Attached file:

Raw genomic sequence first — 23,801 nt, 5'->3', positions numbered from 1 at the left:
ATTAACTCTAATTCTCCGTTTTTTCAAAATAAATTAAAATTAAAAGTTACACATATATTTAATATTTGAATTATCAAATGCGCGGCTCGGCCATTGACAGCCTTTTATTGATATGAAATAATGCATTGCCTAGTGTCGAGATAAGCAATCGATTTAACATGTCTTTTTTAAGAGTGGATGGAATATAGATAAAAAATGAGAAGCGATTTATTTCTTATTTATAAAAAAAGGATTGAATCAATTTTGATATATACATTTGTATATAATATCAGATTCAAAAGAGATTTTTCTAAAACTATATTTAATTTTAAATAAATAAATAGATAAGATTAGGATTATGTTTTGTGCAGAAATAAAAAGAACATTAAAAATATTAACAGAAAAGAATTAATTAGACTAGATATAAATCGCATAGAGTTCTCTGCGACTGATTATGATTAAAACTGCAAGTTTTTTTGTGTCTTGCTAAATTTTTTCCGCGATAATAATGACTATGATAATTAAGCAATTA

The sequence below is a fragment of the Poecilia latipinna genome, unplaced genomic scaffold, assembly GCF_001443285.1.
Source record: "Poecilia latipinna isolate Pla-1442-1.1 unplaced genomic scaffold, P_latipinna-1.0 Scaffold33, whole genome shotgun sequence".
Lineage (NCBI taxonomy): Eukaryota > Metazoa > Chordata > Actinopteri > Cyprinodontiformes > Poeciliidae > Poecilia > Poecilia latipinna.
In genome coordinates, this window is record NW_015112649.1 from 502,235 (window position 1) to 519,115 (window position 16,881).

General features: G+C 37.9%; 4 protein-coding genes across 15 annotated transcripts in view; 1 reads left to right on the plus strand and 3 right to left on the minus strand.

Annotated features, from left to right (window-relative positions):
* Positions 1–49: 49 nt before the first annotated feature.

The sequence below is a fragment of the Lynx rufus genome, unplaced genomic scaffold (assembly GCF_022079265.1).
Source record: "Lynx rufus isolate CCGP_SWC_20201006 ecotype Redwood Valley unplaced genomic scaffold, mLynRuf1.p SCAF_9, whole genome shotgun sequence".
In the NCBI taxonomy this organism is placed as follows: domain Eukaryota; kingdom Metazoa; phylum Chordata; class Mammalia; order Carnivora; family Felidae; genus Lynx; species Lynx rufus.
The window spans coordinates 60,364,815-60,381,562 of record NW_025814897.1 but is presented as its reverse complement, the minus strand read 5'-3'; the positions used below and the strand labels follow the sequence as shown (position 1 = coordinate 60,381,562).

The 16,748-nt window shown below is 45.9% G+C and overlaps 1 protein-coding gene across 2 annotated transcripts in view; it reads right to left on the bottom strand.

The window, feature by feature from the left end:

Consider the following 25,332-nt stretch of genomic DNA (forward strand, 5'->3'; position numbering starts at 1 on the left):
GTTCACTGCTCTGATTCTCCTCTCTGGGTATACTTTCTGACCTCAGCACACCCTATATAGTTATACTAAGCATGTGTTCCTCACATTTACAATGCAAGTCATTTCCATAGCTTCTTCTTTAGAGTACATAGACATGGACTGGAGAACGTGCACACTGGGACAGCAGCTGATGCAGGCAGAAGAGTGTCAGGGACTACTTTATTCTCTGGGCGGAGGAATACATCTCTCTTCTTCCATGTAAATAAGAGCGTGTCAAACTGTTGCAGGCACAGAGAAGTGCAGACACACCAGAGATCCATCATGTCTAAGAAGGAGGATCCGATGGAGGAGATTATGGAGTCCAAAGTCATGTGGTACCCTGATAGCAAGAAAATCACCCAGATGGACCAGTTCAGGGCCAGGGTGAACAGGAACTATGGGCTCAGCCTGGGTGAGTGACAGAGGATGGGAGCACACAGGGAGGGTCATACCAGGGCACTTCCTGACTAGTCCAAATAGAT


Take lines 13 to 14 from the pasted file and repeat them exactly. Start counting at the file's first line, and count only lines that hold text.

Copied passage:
The window spans coordinates 60,364,815-60,381,562 of record NW_025814897.1 but is presented as its reverse complement, the minus strand read 5'-3'; the positions used below and the strand labels follow the sequence as shown (position 1 = coordinate 60,381,562).

The 16,748-nt window shown below is 45.9% G+C and overlaps 1 protein-coding gene across 2 annotated transcripts in view; it reads right to left on the bottom strand.